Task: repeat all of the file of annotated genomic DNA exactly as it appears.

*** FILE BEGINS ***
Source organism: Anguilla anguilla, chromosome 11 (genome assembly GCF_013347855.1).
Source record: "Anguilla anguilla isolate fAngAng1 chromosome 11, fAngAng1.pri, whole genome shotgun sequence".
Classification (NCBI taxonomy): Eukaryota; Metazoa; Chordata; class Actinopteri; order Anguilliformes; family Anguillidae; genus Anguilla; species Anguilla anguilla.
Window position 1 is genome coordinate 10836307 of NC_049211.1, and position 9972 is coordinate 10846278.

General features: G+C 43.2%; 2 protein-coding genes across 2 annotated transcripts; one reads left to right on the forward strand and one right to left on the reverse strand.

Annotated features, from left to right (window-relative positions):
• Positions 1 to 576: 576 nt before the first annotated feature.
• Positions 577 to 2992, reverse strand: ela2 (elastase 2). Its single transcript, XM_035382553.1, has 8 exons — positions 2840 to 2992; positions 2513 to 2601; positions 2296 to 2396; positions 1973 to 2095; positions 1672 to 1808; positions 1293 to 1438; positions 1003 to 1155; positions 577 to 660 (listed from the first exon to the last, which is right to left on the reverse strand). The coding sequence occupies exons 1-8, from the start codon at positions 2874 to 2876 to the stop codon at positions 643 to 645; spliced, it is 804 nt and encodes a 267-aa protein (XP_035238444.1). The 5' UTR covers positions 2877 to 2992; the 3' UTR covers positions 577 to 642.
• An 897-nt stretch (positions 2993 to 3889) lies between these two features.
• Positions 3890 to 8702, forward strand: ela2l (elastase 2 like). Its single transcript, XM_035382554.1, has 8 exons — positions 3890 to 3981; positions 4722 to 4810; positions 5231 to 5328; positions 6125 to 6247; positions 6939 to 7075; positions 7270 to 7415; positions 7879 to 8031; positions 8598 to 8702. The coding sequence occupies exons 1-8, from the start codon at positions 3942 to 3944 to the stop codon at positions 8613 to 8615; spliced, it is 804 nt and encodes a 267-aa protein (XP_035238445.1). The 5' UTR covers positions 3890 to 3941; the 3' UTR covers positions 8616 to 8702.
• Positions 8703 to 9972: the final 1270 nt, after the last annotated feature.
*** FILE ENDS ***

Source organism: Anguilla anguilla, chromosome 11 (genome assembly GCF_013347855.1).
Source record: "Anguilla anguilla isolate fAngAng1 chromosome 11, fAngAng1.pri, whole genome shotgun sequence".
Classification (NCBI taxonomy): Eukaryota; Metazoa; Chordata; class Actinopteri; order Anguilliformes; family Anguillidae; genus Anguilla; species Anguilla anguilla.
Window position 1 is genome coordinate 10836307 of NC_049211.1, and position 9972 is coordinate 10846278.

General features: G+C 43.2%; 2 protein-coding genes across 2 annotated transcripts; one reads left to right on the forward strand and one right to left on the reverse strand.

Annotated features, from left to right (window-relative positions):
• Positions 1 to 576: 576 nt before the first annotated feature.
• Positions 577 to 2992, reverse strand: ela2 (elastase 2). Its single transcript, XM_035382553.1, has 8 exons — positions 2840 to 2992; positions 2513 to 2601; positions 2296 to 2396; positions 1973 to 2095; positions 1672 to 1808; positions 1293 to 1438; positions 1003 to 1155; positions 577 to 660 (listed from the first exon to the last, which is right to left on the reverse strand). The coding sequence occupies exons 1-8, from the start codon at positions 2874 to 2876 to the stop codon at positions 643 to 645; spliced, it is 804 nt and encodes a 267-aa protein (XP_035238444.1). The 5' UTR covers positions 2877 to 2992; the 3' UTR covers positions 577 to 642.
• An 897-nt stretch (positions 2993 to 3889) lies between these two features.
• Positions 3890 to 8702, forward strand: ela2l (elastase 2 like). Its single transcript, XM_035382554.1, has 8 exons — positions 3890 to 3981; positions 4722 to 4810; positions 5231 to 5328; positions 6125 to 6247; positions 6939 to 7075; positions 7270 to 7415; positions 7879 to 8031; positions 8598 to 8702. The coding sequence occupies exons 1-8, from the start codon at positions 3942 to 3944 to the stop codon at positions 8613 to 8615; spliced, it is 804 nt and encodes a 267-aa protein (XP_035238445.1). The 5' UTR covers positions 3890 to 3941; the 3' UTR covers positions 8616 to 8702.
• Positions 8703 to 9972: the final 1270 nt, after the last annotated feature.